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MP3 Joey Allcorn - 50 Years Too Late

Joey Allcorn’s warm Georgia drawl elicits a pleasing twang with just a hint of nasal quality that recalls the time when country music was referred to as “hillbilly” and “country-blues.” He effortlessly nails yodels and conveys a high lonesome feel with ea

13 MP3 Songs
COUNTRY: Traditional Country, COUNTRY: Country Rock

"I don''t know where the music is going, but I know where it''s been."

This is what Joey Allcorn claims in his song, "This Ain''t Montgomery." While no one really knows where country music is going (except that most purists would agree it sure isn''t headed in the right direction), his claim that he knows country''s roots is no false statement. When one listens to an Allcorn song or goes to see one of his shows, those roots are not hard to hear or see. His music doesn''t feature the loud rock guitars and drums of the southern fried bubble gum found on mainstream country radio, nor does he wear the usual tank top and blue jeans ensemble one would expect of today''s country stars on stage. Steel guitar can still be heard in his songs, and he and his band take the stage in suits, ties, and western wear that the stars of the Grand Ole Opry would don in ''40s and ''50s. To put it bluntly, Allcorn has mastered two lost arts. He makes real country music, and puts on a real country show.

Even though his appreciation for traditional country music is unmatched, Joey Allcorn is no old-timer longing for days gone by. The Columbus, Georgia native is only 24 years old, born many years after country''s glory days had passed on. His road to discovering country music began in the early 90''s grunge rock era. Bands like Nirvana and Alice in Chains, while featuring heavy guitar and screaming vocals, told stories of pain, suffering, drugs, and depression&ldots; the kinds of real life issues found in country songs. He also became a fan of punk rock, and its edgy angst can still be heard in his music today. But at age 15, he discovered the music of Hank Williams Sr., and became hooked on his as well as the music of other country legends. Their stories of heartbreak, heaven, hell, and honky tonks fascinated Allcorn. Soon afterwards, he became aware that he had the kind of nasal twang, and a great yodel to boot, which would allow him to sing the kind of music he had fallen in love with.

Despite his love of grunge and punk rock, Joey Allcorn is country through and through. Over the years, he has mastered the many styles of song that can be found within the genre. Songs like "I Just Don''t Know" and "Whatever Kills Me First" display his impressive grasp of the classic honky tonk song, while "Like I Never Will Again" and "Where My Troubles Drowned" will bring tears to a grown man''s eyes. He even tackles old time country gospel ("The Land of Israel" and "Cash 3:16"), and has experimented with the long forgotten recitation song. He also isn''t afraid to speak his mind on the current state of country music and Nashville, as he does in his song "In Nashville, Tennessee". His songs feature a good ''ole country sound. They also feature great lyrics, unlike the cheesy Hallmark schmaltz of today''s pop country. It''s nice to see that someone knows how to write a country song that one can feel inside, something that used to make country music so special. And while his sound may strike one initially as very retro, his edge and ability to put his own life and interests in his songs keep his material fresh. Joey himself may be a country historian (when he covers old songs at his shows, he has been known to give background information of the songs and the artists that made them famous), and one may be able to hear flashes of the legends'' sounds in his music, but he is in no way a copycat artist. Always finding a way to make the traditional country sound his own, Allcorn is an original.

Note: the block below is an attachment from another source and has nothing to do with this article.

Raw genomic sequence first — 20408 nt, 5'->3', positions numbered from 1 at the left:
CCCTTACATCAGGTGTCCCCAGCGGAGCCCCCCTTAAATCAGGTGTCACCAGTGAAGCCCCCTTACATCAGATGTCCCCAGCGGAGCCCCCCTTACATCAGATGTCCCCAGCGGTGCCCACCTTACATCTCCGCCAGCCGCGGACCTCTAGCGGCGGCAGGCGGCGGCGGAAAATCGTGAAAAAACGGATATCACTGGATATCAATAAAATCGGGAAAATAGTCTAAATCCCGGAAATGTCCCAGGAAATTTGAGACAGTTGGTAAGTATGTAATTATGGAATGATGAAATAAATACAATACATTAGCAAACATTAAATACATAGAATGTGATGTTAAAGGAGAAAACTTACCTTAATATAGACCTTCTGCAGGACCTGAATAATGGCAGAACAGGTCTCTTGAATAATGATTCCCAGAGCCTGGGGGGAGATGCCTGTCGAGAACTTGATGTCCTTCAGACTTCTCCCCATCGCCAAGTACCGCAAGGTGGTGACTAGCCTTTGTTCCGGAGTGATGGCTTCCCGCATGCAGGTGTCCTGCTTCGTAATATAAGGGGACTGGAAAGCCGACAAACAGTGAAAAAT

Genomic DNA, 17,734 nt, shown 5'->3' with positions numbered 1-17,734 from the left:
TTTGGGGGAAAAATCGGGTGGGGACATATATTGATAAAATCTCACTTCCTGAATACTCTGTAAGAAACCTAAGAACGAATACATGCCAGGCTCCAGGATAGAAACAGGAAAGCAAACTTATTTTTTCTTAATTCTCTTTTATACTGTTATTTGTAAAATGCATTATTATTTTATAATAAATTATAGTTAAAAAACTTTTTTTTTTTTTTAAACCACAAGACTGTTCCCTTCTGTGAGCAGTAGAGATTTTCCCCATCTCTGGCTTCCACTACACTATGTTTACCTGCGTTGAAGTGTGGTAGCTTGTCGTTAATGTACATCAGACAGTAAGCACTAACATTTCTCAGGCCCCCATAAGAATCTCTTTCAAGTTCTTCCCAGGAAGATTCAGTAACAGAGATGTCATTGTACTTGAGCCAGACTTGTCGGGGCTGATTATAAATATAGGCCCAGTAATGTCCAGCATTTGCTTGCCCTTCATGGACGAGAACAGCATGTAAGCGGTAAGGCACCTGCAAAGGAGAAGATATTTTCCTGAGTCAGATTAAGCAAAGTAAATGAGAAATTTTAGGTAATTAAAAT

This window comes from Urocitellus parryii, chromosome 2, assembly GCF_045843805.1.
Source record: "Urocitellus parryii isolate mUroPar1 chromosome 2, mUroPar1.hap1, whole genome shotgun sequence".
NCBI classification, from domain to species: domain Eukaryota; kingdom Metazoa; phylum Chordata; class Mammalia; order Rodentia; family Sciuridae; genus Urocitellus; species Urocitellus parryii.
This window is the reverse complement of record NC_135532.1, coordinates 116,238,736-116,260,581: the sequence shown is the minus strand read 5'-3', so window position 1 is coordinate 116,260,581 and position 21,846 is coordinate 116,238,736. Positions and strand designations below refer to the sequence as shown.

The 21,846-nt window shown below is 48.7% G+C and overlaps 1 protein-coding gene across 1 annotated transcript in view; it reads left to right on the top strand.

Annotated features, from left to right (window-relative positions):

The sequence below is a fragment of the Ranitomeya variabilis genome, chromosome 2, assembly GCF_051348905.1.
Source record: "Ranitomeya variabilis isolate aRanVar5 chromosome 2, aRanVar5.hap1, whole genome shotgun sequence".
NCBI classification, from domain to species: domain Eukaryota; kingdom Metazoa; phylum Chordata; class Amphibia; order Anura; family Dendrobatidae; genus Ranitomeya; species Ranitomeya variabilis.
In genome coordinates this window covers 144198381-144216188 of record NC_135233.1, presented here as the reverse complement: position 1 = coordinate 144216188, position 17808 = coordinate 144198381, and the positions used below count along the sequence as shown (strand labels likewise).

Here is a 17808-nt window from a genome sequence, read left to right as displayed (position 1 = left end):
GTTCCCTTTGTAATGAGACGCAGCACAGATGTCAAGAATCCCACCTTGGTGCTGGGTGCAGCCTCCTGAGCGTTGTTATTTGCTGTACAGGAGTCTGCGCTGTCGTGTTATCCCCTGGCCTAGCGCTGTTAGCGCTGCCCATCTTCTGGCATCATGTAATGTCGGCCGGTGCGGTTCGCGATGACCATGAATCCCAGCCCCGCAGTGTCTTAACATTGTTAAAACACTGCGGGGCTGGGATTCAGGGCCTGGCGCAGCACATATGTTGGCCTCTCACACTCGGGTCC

While his songs and sound are incredible, so too are his live shows. He has been playing country music for ten years now, and he and his Hillbilly Band are currently on top of their game. He may play the kind of country music popular in the 1950''s, but he brings the kind of energy to his performance usually only found at rock shows. This allows the older folks and the younger generation to equally enjoy the Joey Allcorn live experience. His shows usually feature a mix of country covers and his own originals, which more than hold their own with the classics he performs. If one wants to catch a country music show the way it is meant to be, he or she need not look any further than Joey Allcorn when he''s in town.

With his song, "I Just Don''t Know," being included on Shut Eye Records'' "The United States of Americana: Volume 2" compilation and receiving national airplay, and his debut full length album in the works, the future looks bright for this young, up and coming artist. Listening to clear channel radio, one may get the impression that real country music is dead. However, outstanding artists like Joey Allcorn are keeping it alive and well. Perhaps it is like he says in the title track of his upcoming album: "It might turn out that it was fate I was born fifty years too late."

- Jared Morningstar

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